The UK’s post-Brexit replacement for Erasmus+ promised the world to British students, quite literally.
Called the Turing Scheme, it was supposed to open up opportunities across the globe, far beyond Europe, with the central aim of improving social mobility.
So, a year since it began, how is the scheme performing and how does it compare to the Erasmus+ student exchange programme it replaced?
What is the Turing Scheme?
The UK government calls the Turing Scheme “a global mobility programme” for students at a variety of institutions – universities, schools and colleges.
It was launched in March 2021 to replace Erasmus+ and the first Turing students went abroad in September last year.
London has guaranteed funding for the scheme until 2025.
How does Erasmus work?
Erasmus, the EU’s flagship programme, has facilitated and funded university and school exchanges, as well as work placements since 1987.
The most recent version is called Erasmus+, which was launched in 2014 and encapsulates all the EU’s education, training, youth and sports programmes.
The reciprocal nature of Erasmus+ meant that fee differences between universities taking part were ignored, which made the prospect of studying in the UK, where fees are high, “attractive” for foreign students, according to Professor Seán Hand, the University of Warwick’s Pro Vice Chancellor for Europe.
How is the Turing Scheme different from Erasmus?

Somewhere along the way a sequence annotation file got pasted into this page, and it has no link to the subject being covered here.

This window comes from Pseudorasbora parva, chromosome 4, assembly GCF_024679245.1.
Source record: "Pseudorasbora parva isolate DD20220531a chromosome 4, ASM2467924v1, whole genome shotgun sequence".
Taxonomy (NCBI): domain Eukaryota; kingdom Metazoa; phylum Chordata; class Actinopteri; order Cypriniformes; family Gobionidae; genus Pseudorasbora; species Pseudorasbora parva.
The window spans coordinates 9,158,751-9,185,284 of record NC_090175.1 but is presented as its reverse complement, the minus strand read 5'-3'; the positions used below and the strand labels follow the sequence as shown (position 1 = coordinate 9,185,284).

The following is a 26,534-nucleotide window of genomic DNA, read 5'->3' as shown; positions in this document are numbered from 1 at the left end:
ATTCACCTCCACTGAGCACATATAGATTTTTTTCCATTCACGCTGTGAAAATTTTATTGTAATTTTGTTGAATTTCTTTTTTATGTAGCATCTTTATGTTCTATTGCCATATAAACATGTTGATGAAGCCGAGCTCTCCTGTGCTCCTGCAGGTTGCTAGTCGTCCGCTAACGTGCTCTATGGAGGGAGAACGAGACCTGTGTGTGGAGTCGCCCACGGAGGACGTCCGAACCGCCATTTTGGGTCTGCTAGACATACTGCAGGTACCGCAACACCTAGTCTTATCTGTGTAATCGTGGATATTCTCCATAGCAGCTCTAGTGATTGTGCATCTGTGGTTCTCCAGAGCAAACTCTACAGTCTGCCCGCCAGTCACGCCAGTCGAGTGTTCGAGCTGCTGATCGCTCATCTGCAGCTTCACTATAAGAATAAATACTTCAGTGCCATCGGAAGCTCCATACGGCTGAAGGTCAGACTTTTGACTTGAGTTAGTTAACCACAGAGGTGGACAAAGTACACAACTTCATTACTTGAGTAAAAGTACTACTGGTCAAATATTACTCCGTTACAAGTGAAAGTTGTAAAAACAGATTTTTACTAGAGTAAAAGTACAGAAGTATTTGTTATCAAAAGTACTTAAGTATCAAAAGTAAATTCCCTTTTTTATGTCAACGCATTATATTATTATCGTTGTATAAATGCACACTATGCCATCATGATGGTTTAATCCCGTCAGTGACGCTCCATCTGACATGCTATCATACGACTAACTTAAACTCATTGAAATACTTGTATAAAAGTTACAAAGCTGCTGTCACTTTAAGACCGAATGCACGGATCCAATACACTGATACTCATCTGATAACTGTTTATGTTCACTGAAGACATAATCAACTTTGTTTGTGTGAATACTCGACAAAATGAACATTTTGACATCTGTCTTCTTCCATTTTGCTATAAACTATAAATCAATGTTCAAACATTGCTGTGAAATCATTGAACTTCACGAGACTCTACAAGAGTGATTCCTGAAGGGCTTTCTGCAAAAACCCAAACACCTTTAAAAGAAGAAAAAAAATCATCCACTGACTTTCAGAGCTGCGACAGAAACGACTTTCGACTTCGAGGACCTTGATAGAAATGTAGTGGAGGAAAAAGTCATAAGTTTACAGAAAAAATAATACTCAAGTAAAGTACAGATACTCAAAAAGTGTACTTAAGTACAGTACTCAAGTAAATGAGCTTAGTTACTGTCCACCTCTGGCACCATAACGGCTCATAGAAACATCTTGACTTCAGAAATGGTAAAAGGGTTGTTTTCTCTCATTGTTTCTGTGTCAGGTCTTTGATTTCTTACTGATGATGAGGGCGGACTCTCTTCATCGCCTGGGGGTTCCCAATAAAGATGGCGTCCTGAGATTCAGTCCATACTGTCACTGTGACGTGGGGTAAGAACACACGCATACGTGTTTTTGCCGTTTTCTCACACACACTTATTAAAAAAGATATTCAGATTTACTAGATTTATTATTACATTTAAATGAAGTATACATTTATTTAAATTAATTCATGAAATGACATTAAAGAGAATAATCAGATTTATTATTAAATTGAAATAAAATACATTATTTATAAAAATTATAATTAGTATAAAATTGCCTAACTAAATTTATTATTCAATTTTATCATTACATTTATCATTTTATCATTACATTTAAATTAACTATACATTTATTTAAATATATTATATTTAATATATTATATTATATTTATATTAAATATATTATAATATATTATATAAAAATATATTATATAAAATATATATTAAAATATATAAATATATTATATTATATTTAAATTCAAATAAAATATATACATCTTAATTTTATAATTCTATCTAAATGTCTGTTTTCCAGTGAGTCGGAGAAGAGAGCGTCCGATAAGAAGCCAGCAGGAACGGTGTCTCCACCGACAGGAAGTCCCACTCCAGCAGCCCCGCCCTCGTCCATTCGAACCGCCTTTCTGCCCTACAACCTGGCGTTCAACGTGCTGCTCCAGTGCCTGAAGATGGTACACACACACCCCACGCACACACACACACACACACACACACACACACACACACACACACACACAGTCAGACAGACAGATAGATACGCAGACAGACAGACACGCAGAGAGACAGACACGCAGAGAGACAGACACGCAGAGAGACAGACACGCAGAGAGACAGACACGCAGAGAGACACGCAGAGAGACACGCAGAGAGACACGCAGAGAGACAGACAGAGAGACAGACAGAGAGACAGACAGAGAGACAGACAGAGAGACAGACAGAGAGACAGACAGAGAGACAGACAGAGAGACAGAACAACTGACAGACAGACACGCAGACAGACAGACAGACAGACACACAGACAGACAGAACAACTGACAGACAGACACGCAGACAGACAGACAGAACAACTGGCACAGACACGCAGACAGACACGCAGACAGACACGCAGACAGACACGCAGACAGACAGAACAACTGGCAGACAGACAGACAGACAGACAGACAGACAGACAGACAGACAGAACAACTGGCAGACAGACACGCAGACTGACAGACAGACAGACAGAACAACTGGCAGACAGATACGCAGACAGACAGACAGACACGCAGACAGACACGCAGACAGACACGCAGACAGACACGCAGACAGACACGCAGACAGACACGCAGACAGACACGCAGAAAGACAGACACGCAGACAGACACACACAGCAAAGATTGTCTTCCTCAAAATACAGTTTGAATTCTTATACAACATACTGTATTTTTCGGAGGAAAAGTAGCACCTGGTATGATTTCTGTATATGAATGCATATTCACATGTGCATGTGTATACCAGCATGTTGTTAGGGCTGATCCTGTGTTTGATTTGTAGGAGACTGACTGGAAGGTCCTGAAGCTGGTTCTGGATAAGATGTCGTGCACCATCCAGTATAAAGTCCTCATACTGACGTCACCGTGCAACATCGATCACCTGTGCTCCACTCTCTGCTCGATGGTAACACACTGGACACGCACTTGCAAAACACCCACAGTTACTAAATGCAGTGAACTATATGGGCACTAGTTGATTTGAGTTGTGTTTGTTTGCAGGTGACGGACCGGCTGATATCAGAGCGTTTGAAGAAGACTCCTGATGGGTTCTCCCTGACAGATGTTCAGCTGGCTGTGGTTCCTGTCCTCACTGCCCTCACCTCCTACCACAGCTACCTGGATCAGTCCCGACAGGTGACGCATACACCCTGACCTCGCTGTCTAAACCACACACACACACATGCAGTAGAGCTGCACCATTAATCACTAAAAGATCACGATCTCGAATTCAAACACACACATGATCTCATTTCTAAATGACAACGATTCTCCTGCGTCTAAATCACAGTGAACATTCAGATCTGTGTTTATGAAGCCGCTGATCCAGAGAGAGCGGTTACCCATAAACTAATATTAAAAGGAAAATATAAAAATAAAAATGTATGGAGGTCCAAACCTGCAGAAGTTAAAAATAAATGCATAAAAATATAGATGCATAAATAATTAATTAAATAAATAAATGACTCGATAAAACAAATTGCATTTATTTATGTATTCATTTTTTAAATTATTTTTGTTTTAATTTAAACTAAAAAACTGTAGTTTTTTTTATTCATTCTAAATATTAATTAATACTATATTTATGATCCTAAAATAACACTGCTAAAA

Unlike Erasmus+, the Turing Scheme is not set up to create reciprocal arrangements.
This means that, in effect, European students are unable to come to the UK for a study placement unless the swap is arranged by individual universities outside of the scheme.
Prof Hand predicts that the number of European students coming to the UK will fall over time, given they will now be expected to pay much higher fees than before.
For British students, there are also several notable differences between Turing and its European predecessor.
Firstly, unlike Erasmus+, which was mostly centred around Europe, Turing offers funding to students to go further afield.
Prof Hand said Turing has been advertised as a “worldwide scheme” and that “for many students, this bigger map can be attractive, and the United States, Canada, Hong Kong, etc have been popular early destinations”.
Secondly, the UK Government promised Turing would “**improve social mobility**, targeting students from disadvantaged backgrounds and areas”.
Prof Hand explains that “the assertion was made that Erasmus+ reflected the non-discretionary social and economic habits of middle-class students and that Turing would take this into account with a top-up amount of money, a shorter duration, and a quota for widening access places”.
So, how much money do Turing students receive compared to Erasmus+?